On January 1, a new PBA President took over the reigns of the statewide association.

Cathy Sloan officially took office as the 72nd PBA President. Cathy previously served as the PBA Secretary and Vice President. She succeeds 2021 President Cindy Cepko.

So how did Cathy get involved in the homebuilding industry?

“When I met my husband, Kert (PBA Past President, 2018), he owned Aluminum Associates and was a member of the HBA. I started attending events with him and became interested in the construction industry,” she said. “When I was a kid, I liked working with my dad when he would do work around the house and never realized that someday I may have the opportunity to actually work in the industry. Kert asked if I would be interested in becoming part of Aluminum Associates. The longer I worked in the business the more involved and educated I became so I could work side-by-side with my husband to make a successful business.”

Cathy first joined the Home Builders Association of Berks County in 1992 under Hartman’s Home Improvements, an entity of Aluminum Associates/Sloan Corporation. To this day, she handles the accounting, marketing, product ordering, scheduling estimates, website, and social media for the company.

“I got involved on committees as an employee of Aluminum Associates,” said Cathy. “In 2013, I was the HBA’s President so I sat on the PBA Board of Directors. I have only gotten more and more involved each year.”

She found that by being involved in PBA, she formed relationships by getting involved. Sharing stories and trading ideas with others on how to run a business was a fantastic resource.

“I have implemented what I have learned from others on how they run their businesses to help make us more successful over the years,” Cathy explained.

Cathy presidency will be unique in that she is also the Executive Officer of the HBA of Berks County. It provides her with a different perspective on how to serve PBA.

When asked how she came to be the local’s EO, Cathy said that she first got a taste for the position when filled in at the local for a staff member who was going out on maternity leave. She had frequently volunteered in the office and was asked to fill in again in 2013.

In 2017, the Executive Officer resigned. Cathy was approached by the Immediate Past President who asked if she would consider becoming the EO since she had worked in the office twice and had been so involved in the association. Plus, her knowledge about the association would be a great benefit. She agreed to take on a part-time role and the board members approved. So at the end of March 2017, Cathy became the Executive Officer.

“Being an EO has helped me to understand the part of the association that most members never have the ability of understanding or seeing. Most of us appreciate our Executive Officers and staff but do not really know what goes into their daily routine and how much they have to accomplish in order to make the association run as seamless as possible,” Cathy said. “Members bring in members but it is not without the assistance of staff and their knowledge and the ability to continue the communication once a person has joined the association. So having a better understanding of what EOs do, I am hoping will help me to get other members to understand the importance of our locals’ Executive Officers and staff.”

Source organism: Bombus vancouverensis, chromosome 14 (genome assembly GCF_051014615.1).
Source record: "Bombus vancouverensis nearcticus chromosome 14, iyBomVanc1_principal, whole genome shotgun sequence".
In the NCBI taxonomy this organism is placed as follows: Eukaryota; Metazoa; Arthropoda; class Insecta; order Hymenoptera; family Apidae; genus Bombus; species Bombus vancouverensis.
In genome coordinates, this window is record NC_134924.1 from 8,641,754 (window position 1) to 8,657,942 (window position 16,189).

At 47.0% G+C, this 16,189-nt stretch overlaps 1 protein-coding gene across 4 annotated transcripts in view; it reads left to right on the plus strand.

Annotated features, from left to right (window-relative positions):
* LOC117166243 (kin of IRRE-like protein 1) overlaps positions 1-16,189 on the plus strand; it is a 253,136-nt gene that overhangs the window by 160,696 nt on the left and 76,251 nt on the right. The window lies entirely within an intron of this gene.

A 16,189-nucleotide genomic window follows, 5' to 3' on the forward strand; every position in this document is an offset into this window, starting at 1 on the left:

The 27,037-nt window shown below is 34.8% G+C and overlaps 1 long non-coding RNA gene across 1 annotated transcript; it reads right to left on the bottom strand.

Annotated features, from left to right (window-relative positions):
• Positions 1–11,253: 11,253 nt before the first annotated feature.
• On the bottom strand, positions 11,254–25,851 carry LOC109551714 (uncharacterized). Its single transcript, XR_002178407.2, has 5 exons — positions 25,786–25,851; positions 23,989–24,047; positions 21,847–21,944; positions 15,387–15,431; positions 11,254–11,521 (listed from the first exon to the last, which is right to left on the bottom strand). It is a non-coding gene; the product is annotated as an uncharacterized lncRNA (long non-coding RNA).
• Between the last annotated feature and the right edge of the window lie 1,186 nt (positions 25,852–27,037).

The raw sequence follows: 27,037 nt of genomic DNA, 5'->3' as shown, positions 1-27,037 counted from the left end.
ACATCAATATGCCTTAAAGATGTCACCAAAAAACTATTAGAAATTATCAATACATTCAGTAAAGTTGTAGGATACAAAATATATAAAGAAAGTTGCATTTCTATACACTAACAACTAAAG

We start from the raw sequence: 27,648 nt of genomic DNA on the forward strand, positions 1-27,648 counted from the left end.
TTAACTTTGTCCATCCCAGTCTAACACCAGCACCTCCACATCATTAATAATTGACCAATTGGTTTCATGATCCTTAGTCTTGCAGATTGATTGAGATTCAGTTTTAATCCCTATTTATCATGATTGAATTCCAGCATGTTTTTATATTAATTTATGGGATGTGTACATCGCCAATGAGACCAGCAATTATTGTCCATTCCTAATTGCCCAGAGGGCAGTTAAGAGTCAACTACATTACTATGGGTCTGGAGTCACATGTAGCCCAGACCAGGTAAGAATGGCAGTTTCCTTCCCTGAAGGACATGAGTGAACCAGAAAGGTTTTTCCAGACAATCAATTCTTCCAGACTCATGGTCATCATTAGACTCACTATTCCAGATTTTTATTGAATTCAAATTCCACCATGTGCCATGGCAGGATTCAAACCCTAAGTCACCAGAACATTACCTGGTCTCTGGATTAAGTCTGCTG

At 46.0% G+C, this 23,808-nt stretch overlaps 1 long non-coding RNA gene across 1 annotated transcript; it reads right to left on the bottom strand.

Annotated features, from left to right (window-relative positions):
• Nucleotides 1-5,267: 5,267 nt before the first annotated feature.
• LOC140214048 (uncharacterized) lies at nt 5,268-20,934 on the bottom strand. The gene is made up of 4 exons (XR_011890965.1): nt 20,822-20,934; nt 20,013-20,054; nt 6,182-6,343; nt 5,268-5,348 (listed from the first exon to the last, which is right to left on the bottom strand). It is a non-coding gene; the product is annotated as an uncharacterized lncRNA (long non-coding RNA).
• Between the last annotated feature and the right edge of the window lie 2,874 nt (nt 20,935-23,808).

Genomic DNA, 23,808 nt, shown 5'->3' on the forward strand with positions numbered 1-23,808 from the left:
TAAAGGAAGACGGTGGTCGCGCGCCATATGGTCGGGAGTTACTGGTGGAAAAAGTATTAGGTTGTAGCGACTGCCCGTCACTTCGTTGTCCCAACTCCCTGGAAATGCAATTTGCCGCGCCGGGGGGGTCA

Starting out a new year, Cathy Sloan has set goals to see membership grow and to stress the importance of doing business with a member of an association. She would like to develop a campaign to illustrate that benefit. In addition, she is determined to develop a policy concerning communications of dues increases so that Executive Officers can be better prepared.

In terms of industry challenges, Cathy said that she feels the biggest hurdle we have right now is the constantly changing situation with the availability of supplies and products.

“I believe we just need to be open and honest with the customer and let them know a head of time that jobs may be pushed back due to unexpected lead times. I feel most challenges in our industry take more than just members to overcome.”

With all her dedication to her business, the HBA of Berks County members, and her involvement with PBA, Cathy rarely has a moment to herself. But when she can, she enjoys picking up a good romance novel and crocheting. She also is a big crafter and is often busy making scrap books for her children and grandchildren.

“It all helps me to wind down and clear my mind so I can approach my upcoming workday – or week,” she said.

When December 31, 2022 rolls around, Cathy Sloan said she would like for her time as PBA President to be remembered as “that I gave it my best effort to bring awareness of what PBA is and does for its members.”


Cathy and Kert Sloan have always been huge supporters of career and technology centers. Here they are meeting with students at the Reading Muhlenburg Career & Technology Center to share their experiences in the home building industry.





Cathy’s experience as a member, Local President, and Executive Officer has prepared her to take the helm at PBA. This photo put her front and center at a recent installation for the HBA of Berks County. Her ability to bring together local members as well as those involved in the state and national associations illustrates that commitment at all levels.